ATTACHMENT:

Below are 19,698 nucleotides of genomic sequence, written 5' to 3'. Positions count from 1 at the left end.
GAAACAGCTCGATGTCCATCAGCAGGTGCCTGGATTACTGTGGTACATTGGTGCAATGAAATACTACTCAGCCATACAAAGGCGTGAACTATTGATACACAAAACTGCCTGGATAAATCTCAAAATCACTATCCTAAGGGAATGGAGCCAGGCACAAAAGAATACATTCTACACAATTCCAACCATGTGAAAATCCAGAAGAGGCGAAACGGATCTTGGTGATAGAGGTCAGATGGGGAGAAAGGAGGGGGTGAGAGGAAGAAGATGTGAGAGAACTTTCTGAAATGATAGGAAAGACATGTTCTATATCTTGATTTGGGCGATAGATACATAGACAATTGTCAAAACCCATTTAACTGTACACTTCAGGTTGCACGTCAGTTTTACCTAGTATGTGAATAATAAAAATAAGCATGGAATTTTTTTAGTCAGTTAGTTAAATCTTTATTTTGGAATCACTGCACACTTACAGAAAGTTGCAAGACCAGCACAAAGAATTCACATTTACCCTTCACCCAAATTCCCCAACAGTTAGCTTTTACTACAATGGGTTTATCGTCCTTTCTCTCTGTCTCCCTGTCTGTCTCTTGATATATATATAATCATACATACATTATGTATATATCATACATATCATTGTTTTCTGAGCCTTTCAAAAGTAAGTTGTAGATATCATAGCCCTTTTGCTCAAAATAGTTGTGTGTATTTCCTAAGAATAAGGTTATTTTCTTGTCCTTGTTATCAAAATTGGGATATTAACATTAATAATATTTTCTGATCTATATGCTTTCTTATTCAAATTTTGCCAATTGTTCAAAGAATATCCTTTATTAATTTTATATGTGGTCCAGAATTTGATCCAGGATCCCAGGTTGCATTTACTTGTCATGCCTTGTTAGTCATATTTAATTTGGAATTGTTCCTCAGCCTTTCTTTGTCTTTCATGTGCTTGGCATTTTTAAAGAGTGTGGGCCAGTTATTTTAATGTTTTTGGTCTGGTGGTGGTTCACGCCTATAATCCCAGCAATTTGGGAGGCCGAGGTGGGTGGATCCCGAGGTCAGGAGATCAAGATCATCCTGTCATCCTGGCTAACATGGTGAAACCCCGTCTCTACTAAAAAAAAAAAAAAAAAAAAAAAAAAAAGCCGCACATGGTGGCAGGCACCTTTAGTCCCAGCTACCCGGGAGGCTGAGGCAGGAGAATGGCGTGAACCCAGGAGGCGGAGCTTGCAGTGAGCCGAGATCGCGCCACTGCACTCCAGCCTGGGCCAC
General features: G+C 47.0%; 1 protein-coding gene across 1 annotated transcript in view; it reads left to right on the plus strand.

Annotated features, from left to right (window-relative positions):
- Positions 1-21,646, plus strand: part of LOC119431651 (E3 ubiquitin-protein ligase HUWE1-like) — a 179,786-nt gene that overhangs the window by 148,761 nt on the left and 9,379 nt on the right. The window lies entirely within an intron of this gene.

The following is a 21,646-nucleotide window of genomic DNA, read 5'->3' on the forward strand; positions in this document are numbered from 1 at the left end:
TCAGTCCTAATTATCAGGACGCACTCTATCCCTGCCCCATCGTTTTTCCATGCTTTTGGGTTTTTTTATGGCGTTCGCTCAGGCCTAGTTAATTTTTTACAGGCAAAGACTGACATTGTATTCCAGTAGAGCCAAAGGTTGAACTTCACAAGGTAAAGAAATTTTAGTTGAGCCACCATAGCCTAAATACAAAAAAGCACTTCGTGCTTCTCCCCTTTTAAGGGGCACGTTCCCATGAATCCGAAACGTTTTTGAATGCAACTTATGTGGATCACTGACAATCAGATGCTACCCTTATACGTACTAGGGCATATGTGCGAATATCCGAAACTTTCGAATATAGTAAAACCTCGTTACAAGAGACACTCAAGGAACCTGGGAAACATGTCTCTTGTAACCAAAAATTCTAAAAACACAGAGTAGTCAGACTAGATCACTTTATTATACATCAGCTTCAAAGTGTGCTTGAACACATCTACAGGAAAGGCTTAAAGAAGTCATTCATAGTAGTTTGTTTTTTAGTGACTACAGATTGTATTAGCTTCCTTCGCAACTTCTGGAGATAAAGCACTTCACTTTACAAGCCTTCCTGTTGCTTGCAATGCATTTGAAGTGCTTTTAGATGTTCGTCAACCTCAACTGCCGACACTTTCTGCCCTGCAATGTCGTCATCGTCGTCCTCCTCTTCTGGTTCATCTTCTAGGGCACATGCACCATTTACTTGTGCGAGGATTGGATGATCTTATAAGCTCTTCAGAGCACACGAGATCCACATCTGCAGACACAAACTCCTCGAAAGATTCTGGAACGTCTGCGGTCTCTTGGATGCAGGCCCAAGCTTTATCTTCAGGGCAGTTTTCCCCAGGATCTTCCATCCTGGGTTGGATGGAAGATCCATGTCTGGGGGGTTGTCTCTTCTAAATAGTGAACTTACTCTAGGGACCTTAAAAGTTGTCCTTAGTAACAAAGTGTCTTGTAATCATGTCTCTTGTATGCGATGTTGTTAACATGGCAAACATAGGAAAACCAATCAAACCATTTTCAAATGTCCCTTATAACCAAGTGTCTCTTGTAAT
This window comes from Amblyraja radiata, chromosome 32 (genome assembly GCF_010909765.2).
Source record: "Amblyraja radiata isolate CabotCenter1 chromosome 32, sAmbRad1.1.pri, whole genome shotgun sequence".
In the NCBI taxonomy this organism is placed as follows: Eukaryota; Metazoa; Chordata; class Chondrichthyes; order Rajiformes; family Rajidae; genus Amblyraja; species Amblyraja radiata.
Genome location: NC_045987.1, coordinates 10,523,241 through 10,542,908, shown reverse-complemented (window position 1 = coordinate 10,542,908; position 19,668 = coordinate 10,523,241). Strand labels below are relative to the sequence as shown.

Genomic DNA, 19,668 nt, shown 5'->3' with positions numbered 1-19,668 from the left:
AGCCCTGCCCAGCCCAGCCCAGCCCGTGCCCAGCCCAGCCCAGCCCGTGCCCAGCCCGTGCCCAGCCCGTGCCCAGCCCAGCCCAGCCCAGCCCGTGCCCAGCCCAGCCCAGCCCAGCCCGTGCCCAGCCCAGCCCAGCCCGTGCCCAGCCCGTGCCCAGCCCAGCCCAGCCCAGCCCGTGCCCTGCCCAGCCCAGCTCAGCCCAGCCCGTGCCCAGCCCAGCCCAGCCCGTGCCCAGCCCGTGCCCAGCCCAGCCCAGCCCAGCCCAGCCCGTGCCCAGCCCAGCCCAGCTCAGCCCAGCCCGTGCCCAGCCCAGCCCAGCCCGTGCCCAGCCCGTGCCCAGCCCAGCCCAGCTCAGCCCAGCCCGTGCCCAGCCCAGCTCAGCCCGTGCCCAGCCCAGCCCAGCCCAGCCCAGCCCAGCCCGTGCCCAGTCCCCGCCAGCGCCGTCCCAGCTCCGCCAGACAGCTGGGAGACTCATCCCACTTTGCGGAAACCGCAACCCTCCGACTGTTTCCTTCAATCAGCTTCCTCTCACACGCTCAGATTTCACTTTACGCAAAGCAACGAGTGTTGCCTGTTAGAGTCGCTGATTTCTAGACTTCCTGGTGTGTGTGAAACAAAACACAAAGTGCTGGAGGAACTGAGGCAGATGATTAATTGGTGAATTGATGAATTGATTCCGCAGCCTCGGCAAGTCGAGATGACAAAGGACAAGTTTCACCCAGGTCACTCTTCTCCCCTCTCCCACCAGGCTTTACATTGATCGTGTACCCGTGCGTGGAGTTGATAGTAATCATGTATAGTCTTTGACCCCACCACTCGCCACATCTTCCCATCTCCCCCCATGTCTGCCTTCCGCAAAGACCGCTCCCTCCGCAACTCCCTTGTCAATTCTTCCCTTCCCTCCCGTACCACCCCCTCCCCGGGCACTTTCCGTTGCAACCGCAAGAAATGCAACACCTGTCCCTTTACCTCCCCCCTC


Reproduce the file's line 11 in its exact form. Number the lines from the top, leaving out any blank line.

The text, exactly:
Genome location: NC_045987.1, coordinates 10,523,241 through 10,542,908, shown reverse-complemented (window position 1 = coordinate 10,542,908; position 19,668 = coordinate 10,523,241). Strand labels below are relative to the sequence as shown.